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9.6. Summary

When it comes right down to it, positioning is a very compelling technology. It's also likely to be an exercise in frustration implemented quickly. Therefore, while you might not be able to do everything described here as soon as you read this, expect most (if not all) of this to be included in browsers released in the year 2000 or later.

First, in addition to the existing selector mechanisms like contextual selectors, we have several new selector symbols that will make it a lot easier to construct very specific, very sophisticated selections -- without having to resort to sprinkling classes or IDs throughout the whole document. if you're trying to get it to behave consistently in a cross-browser environment. The problem isn't so much that it won't work in some browsers: it's that it will only sort of work in a number of them, such as Navigator 4 and Internet Explorer 4 and 5. It can be great fun to play with positioning, and one day we'll be able to use it in place of tables and frames while dramatically improving accessibility and backward compatibility. As of this writing, though, it remains a great way to create design prototypes, but a tricky thing to use on a public web site.

As it happens, this sentiment may be applied to the majority of CSS2, which is given an overview in the next chapter.

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BODY {color: black; background-color: white;}P {color: #333;}PRE, CODE, TT {color: rgb(50%,50%,50%); background-color: #FFFFCC;}A:link {color: blue; background-color: yellow;}A:visited {color: navy; background-color: white;}
Figure 6-20

Figure 6-20. The results of a more sophisticated style sheet

This is but the tiniest beginning of what's possible, ofcourse. By all means, try some examples of your own! Adding box properties

After everything else, applyingmargins, borders, and padding to inline replaced elements almostseems simple.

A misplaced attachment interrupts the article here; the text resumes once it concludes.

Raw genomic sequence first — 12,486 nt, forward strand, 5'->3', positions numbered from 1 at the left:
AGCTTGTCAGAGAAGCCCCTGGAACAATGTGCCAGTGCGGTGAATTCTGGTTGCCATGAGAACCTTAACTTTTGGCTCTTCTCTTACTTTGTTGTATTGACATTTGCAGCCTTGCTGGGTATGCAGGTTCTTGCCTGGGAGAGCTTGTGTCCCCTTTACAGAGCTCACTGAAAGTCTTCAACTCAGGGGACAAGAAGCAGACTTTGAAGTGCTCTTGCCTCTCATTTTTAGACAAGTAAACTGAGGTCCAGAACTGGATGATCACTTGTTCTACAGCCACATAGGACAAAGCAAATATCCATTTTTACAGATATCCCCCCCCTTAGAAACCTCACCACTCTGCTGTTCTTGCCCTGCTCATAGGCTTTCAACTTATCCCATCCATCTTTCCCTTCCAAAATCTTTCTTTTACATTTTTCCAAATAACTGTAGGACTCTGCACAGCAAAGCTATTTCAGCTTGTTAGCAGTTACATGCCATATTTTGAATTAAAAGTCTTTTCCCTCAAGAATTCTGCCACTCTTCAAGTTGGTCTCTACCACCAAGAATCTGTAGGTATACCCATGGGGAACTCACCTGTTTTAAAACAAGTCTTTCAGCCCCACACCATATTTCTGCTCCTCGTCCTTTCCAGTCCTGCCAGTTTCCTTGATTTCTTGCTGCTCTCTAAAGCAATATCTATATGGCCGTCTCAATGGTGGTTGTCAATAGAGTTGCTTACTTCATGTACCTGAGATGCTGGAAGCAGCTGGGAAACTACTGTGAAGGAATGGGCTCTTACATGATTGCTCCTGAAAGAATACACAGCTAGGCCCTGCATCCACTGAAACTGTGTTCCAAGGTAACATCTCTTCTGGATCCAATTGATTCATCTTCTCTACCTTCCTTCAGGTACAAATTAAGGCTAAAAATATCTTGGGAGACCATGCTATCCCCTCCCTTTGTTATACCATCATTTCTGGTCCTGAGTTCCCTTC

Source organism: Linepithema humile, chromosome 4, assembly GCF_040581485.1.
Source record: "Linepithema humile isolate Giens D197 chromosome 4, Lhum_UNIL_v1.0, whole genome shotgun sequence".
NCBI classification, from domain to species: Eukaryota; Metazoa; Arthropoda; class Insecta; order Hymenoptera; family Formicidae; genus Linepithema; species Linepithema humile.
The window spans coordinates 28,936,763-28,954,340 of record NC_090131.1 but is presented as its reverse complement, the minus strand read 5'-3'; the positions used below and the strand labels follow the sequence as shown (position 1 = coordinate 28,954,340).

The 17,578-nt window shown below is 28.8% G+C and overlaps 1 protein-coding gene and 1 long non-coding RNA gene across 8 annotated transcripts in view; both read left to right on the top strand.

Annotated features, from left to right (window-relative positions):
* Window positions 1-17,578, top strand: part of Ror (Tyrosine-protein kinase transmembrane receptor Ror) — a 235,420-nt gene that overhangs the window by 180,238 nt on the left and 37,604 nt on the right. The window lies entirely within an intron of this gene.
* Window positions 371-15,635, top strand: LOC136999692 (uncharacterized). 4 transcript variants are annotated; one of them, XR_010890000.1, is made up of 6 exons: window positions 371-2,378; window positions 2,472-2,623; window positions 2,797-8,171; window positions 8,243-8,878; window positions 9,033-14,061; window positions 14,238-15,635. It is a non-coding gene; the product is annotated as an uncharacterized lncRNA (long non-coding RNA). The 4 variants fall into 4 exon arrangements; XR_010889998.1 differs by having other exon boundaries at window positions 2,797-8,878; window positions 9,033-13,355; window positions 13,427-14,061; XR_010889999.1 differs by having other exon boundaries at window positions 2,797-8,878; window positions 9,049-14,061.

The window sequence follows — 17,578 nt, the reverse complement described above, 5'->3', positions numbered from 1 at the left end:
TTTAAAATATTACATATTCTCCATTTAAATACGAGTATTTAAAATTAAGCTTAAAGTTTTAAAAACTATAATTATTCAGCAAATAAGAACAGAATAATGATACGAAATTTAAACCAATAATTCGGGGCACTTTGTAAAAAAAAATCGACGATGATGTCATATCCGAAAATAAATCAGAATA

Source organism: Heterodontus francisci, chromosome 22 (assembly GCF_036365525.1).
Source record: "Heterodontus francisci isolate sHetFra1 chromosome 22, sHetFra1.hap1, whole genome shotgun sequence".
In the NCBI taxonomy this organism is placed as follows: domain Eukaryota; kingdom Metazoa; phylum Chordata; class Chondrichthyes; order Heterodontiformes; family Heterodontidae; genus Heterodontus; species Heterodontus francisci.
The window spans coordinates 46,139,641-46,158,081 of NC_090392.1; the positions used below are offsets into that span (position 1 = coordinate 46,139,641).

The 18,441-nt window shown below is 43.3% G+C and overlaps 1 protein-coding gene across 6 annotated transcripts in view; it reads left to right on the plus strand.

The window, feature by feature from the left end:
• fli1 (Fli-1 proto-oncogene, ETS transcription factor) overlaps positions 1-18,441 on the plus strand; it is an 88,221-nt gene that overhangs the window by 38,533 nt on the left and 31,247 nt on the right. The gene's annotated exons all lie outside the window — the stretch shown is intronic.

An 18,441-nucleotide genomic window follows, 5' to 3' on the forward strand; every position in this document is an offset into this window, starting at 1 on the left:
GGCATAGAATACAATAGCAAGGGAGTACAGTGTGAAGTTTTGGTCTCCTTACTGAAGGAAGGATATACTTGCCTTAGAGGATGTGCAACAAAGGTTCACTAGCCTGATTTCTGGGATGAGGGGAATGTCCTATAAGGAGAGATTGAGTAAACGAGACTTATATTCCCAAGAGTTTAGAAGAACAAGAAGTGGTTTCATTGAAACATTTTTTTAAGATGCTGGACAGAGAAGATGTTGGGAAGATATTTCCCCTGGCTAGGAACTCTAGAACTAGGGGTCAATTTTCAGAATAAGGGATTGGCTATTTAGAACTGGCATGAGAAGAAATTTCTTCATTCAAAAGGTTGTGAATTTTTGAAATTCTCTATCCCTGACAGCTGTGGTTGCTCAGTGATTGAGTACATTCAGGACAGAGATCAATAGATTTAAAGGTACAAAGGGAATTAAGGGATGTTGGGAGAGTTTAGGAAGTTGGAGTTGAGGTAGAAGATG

Padding and borders are applied to replaced elements as normal;padding inserts space around the actual content (for example, a

Since the line-height for the "tall"text is less than its font-size, the inline boxfor that element is smaller. This will change the placement of thetext itself, since the top of its inline box must be aligned with thetop of the line box for its line. Thus we get the result shown inFigure 8-55.

Figure 8-55

Figure 8-55. The effects of a very small inline box

On the other hand, we could set the "tall" text to have aline-height which is actually bigger than its element in page. 

You can include   characters between images to make sure they always display on the same line, but you'll get little blank spaces between them.  A better alternative is to do multi-image layouts in tables (see separate chapter).

Pay attention to the file sizes of your images!  Web-surfers are often impatient, and may not wait for large images to load.  You can keep your visitors' attention with interleaved GIFs and progressive JPEG's, which appear quickly at coarse resolution and gradually sharpen, or you can referrence a small, low-resolution version of your image in